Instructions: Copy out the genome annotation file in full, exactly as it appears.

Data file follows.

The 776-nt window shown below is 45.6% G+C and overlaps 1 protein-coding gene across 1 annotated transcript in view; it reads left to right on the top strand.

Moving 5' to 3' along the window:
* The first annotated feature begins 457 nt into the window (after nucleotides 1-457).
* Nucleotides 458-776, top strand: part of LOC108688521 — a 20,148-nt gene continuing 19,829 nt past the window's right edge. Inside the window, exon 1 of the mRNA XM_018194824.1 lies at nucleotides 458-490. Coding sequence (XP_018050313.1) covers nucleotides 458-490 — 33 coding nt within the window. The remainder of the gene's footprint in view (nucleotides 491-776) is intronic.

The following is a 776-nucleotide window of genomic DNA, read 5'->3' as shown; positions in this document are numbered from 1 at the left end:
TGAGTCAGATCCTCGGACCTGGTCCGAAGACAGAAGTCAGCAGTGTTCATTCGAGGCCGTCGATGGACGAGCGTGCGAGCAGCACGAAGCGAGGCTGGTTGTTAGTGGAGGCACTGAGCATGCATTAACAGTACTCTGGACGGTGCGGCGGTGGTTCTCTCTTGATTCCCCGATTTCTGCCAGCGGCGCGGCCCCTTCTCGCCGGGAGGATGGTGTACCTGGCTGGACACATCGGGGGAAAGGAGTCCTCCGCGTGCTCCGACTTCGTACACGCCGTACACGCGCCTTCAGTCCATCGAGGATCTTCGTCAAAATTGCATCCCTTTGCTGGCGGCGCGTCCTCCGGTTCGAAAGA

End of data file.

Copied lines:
The 776-nt window shown below is 45.6% G+C and overlaps 1 protein-coding gene across 1 annotated transcript in view; it reads left to right on the top strand.

Moving 5' to 3' along the window:
* The first annotated feature begins 457 nt into the window (after nucleotides 1-457).
* Nucleotides 458-776, top strand: part of LOC108688521 — a 20,148-nt gene continuing 19,829 nt past the window's right edge. Inside the window, exon 1 of the mRNA XM_018194824.1 lies at nucleotides 458-490. Coding sequence (XP_018050313.1) covers nucleotides 458-490 — 33 coding nt within the window. The remainder of the gene's footprint in view (nucleotides 491-776) is intronic.

The following is a 776-nucleotide window of genomic DNA, read 5'->3' as shown; positions in this document are numbered from 1 at the left end:
TGAGTCAGATCCTCGGACCTGGTCCGAAGACAGAAGTCAGCAGTGTTCATTCGAGGCCGTCGATGGACGAGCGTGCGAGCAGCACGAAGCGAGGCTGGTTGTTAGTGGAGGCACTGAGCATGCATTAACAGTACTCTGGACGGTGCGGCGGTGGTTCTCTCTTGATTCCCCGATTTCTGCCAGCGGCGCGGCCCCTTCTCGCCGGGAGGATGGTGTACCTGGCTGGACACATCGGGGGAAAGGAGTCCTCCGCGTGCTCCGACTTCGTACACGCCGTACACGCGCCTTCAGTCCATCGAGGATCTTCGTCAAAATTGCATCCCTTTGCTGGCGGCGCGTCCTCCGGTTCGAAAGA